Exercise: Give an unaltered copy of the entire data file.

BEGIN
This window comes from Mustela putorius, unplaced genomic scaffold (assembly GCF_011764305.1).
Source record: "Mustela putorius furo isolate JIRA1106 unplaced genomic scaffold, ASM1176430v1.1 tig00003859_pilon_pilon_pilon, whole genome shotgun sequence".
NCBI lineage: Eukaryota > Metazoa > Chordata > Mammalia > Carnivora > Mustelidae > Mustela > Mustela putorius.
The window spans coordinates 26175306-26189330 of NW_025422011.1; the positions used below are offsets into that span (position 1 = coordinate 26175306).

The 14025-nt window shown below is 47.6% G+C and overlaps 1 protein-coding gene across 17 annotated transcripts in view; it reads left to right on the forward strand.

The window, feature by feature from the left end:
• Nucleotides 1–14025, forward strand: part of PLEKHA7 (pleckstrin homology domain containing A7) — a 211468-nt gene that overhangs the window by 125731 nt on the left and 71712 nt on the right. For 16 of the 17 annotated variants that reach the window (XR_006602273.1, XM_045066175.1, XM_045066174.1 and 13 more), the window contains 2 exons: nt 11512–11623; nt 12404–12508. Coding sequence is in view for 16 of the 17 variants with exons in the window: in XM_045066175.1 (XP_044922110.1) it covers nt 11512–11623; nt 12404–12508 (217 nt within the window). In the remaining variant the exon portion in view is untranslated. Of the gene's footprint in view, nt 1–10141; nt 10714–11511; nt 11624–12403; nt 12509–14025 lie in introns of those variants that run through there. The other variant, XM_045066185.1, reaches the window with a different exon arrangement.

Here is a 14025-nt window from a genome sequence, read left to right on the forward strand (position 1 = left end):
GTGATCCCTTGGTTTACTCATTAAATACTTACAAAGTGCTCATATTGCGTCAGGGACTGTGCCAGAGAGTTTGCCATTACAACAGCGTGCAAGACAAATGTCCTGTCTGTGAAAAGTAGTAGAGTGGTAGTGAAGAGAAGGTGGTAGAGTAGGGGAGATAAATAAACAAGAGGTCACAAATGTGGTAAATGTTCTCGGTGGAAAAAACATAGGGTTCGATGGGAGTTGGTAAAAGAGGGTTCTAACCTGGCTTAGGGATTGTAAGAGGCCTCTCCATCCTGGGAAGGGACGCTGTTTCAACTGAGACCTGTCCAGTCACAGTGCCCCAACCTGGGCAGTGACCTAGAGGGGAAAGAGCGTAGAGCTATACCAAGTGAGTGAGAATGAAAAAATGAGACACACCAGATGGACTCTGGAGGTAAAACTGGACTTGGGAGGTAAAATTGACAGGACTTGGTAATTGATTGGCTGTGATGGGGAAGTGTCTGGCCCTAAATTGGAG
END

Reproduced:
This window comes from Mustela putorius, unplaced genomic scaffold (assembly GCF_011764305.1).
Source record: "Mustela putorius furo isolate JIRA1106 unplaced genomic scaffold, ASM1176430v1.1 tig00003859_pilon_pilon_pilon, whole genome shotgun sequence".
NCBI lineage: Eukaryota > Metazoa > Chordata > Mammalia > Carnivora > Mustelidae > Mustela > Mustela putorius.
The window spans coordinates 26175306-26189330 of NW_025422011.1; the positions used below are offsets into that span (position 1 = coordinate 26175306).

The 14025-nt window shown below is 47.6% G+C and overlaps 1 protein-coding gene across 17 annotated transcripts in view; it reads left to right on the forward strand.

The window, feature by feature from the left end:
• Nucleotides 1–14025, forward strand: part of PLEKHA7 (pleckstrin homology domain containing A7) — a 211468-nt gene that overhangs the window by 125731 nt on the left and 71712 nt on the right. For 16 of the 17 annotated variants that reach the window (XR_006602273.1, XM_045066175.1, XM_045066174.1 and 13 more), the window contains 2 exons: nt 11512–11623; nt 12404–12508. Coding sequence is in view for 16 of the 17 variants with exons in the window: in XM_045066175.1 (XP_044922110.1) it covers nt 11512–11623; nt 12404–12508 (217 nt within the window). In the remaining variant the exon portion in view is untranslated. Of the gene's footprint in view, nt 1–10141; nt 10714–11511; nt 11624–12403; nt 12509–14025 lie in introns of those variants that run through there. The other variant, XM_045066185.1, reaches the window with a different exon arrangement.

Here is a 14025-nt window from a genome sequence, read left to right on the forward strand (position 1 = left end):
GTGATCCCTTGGTTTACTCATTAAATACTTACAAAGTGCTCATATTGCGTCAGGGACTGTGCCAGAGAGTTTGCCATTACAACAGCGTGCAAGACAAATGTCCTGTCTGTGAAAAGTAGTAGAGTGGTAGTGAAGAGAAGGTGGTAGAGTAGGGGAGATAAATAAACAAGAGGTCACAAATGTGGTAAATGTTCTCGGTGGAAAAAACATAGGGTTCGATGGGAGTTGGTAAAAGAGGGTTCTAACCTGGCTTAGGGATTGTAAGAGGCCTCTCCATCCTGGGAAGGGACGCTGTTTCAACTGAGACCTGTCCAGTCACAGTGCCCCAACCTGGGCAGTGACCTAGAGGGGAAAGAGCGTAGAGCTATACCAAGTGAGTGAGAATGAAAAAATGAGACACACCAGATGGACTCTGGAGGTAAAACTGGACTTGGGAGGTAAAATTGACAGGACTTGGTAATTGATTGGCTGTGATGGGGAAGTGTCTGGCCCTAAATTGGAG